Just a short little instructable on some of the steps I used to make a Nalbinding needle. A nalbinding (or naalbinding) needle is a small needle about 5 to 12cm in length usually carved out of wood or bone. It's used in nalbinding, a type of knitting/crocheting that uses only one needle and was used even before the Viking age.
*NOTE* Sorry for the poor image quality and some steps don't have pictures because I was in two minds on whether or not to upload this..
This is my first 'ible, so expect imperfections (imperfections are what humans long for anyway, right? ;-) )
Step 1: Tools & Materials:
This is one of those projects that you could do with just about anything.. Hell, you could make a perfectly good nalbinding needle by pairing a twig down with an ol' knife!
Since this was for someone though, I tried to make it look nice too.. I used maple from a 50 year old floorboard to make mine as this was.. well... what I had. It turned out to be a great choice though, the tight grain makes it nice to work with and effortlessly smooth.
Like i said before, this can be done with just a knife but the tools I ended up using were as follows:
- Drill press
- Belt sander
- Dremel/rotary tool (really not necessary..)
Step 2: Marking Out:
Using the first image as a reference, i came up with the rough dimensions that can be seen in the picture above. I then glued some graph paper (1mm x 1mm) onto a piece of the maple and drew the curved lines by bending a ruler to the curvature I wanted and awkwardly traced that onto the paper. In hindsight, I should have drew the curve on one side, folded the paper in half and then cut it out before sticking it to the wood to make sure it was symmetrical, but que sera..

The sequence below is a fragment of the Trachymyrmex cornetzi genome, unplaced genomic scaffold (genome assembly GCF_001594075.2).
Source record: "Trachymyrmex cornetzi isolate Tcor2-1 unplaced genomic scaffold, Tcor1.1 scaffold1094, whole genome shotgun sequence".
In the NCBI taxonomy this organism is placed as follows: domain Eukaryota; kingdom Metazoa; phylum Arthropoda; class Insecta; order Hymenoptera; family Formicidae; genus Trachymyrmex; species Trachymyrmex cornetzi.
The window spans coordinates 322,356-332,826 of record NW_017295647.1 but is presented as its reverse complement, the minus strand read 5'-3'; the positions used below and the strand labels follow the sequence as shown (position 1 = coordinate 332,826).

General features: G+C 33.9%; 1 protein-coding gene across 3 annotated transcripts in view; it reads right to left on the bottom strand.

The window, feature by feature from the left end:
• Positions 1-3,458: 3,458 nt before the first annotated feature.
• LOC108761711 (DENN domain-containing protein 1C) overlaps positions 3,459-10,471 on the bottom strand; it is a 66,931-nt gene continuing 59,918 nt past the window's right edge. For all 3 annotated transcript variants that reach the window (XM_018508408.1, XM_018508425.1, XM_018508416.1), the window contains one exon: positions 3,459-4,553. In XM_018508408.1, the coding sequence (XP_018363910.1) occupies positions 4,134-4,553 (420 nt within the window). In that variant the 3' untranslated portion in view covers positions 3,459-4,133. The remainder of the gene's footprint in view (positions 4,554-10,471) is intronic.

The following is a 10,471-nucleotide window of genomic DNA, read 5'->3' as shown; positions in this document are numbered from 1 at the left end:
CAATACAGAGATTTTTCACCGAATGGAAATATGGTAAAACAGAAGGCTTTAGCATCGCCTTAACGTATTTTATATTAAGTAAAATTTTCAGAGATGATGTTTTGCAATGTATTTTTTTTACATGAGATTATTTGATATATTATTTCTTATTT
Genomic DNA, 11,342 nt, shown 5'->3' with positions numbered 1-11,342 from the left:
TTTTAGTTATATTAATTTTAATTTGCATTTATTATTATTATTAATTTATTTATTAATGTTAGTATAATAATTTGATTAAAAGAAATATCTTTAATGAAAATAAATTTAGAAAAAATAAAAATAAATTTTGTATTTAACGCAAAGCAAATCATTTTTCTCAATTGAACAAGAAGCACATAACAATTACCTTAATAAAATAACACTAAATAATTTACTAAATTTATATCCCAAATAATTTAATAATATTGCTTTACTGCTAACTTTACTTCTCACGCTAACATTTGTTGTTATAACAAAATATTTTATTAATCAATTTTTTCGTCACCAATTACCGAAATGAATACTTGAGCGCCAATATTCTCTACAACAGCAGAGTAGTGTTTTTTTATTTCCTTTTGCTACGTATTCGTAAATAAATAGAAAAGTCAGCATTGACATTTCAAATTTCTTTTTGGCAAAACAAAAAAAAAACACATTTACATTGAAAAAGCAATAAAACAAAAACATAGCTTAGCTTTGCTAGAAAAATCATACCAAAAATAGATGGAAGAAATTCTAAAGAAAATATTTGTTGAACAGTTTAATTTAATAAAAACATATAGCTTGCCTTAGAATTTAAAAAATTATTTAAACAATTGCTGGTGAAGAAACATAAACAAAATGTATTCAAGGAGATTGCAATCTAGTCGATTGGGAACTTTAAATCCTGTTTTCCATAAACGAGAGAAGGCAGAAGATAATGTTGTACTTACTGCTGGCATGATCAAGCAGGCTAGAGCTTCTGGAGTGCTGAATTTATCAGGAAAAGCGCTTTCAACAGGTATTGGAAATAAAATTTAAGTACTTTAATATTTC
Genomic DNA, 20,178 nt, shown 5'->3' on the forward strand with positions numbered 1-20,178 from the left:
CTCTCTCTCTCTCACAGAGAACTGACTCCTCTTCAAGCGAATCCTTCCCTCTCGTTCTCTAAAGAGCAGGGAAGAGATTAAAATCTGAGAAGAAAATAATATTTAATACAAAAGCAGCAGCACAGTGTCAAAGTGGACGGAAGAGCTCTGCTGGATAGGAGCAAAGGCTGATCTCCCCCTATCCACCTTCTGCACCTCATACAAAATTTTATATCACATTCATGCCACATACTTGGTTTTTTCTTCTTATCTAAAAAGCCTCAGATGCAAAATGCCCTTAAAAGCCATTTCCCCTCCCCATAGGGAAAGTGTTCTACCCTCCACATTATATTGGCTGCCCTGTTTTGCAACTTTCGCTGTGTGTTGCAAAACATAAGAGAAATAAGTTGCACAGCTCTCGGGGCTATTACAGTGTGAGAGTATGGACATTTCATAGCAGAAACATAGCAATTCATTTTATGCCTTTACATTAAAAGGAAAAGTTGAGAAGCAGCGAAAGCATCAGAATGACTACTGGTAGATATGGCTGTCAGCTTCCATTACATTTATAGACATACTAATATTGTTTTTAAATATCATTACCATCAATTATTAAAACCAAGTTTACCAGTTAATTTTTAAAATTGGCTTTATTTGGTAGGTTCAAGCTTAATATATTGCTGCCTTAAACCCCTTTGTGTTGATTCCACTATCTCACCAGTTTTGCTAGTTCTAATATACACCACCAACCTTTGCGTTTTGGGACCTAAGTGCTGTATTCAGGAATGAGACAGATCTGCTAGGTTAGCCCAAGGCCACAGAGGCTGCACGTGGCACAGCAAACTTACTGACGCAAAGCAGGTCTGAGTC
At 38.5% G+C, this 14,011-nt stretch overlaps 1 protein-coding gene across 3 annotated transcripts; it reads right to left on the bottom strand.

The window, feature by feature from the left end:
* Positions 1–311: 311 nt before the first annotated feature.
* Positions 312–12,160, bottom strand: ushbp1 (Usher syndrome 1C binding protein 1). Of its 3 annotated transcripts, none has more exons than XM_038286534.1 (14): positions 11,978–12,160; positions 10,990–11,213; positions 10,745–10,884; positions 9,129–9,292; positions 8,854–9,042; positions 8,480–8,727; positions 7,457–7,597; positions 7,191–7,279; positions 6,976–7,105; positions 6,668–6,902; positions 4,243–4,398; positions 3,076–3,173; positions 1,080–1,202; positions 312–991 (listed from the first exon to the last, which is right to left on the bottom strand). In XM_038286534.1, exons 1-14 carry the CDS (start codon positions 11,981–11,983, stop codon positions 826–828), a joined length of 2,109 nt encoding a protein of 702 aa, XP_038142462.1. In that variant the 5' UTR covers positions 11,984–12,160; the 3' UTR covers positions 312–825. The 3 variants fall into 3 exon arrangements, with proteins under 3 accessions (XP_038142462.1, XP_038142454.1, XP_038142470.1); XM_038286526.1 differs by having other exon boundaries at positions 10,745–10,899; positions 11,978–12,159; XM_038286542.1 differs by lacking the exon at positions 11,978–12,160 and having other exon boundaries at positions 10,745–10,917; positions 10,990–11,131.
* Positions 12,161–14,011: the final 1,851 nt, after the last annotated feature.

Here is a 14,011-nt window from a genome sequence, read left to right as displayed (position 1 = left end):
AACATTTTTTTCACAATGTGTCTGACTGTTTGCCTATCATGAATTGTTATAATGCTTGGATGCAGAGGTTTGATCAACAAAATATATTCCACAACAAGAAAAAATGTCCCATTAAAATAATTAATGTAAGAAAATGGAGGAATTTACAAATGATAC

Step 3: Shaping & Hacking:
I first drilled the hole on my pillar drill and then cut the piece of wood in half along the grain. It should be about 4 or 5mm thick for it to look/feel right but for right now you can leave it a bit chubby. I then proceeded to hack out the shape with a backsaw and a chisel, focusing mainly on two dimensions first (looking down on the graph paper side). I sanded that edge first until I was happy with it and then I tapered the piece a bit by using the saw and a chisel.
At this stage, it should look terrible. (If it doesn't, you have low standards and I envy you..) But don't fret! The next stage is where the magic happens!
Step 4: Sanding:
This is where you smooth and even everything out to make it look nice-rerer.. I'd suggest using quite fine sandpaper since it's a very small piece but it's up to your discretion.
I used a handheld belt sander turned up on its back and continuously checked the maple piece when I was sanding to make sure I was doing it evenly and to see how much more sanding i needed to do on what side.. (If you're wondering, it flew off the sander about 6 times in total)
Step 5: Finishing Touches:
Just to make it look even better, I reamed out and chamfered both sides of the hole with a rotary tool.
I initially planned on oiling/waxing/varnishing the needle but it turned out so nice I didn't want to chance it..
And that's it! My first 'ible down and now you know how you can potentially get a cool hat! I think some constructive criticism is sorely needed and I will be more than happy to answer any questions you might have. Thanks for lookin'!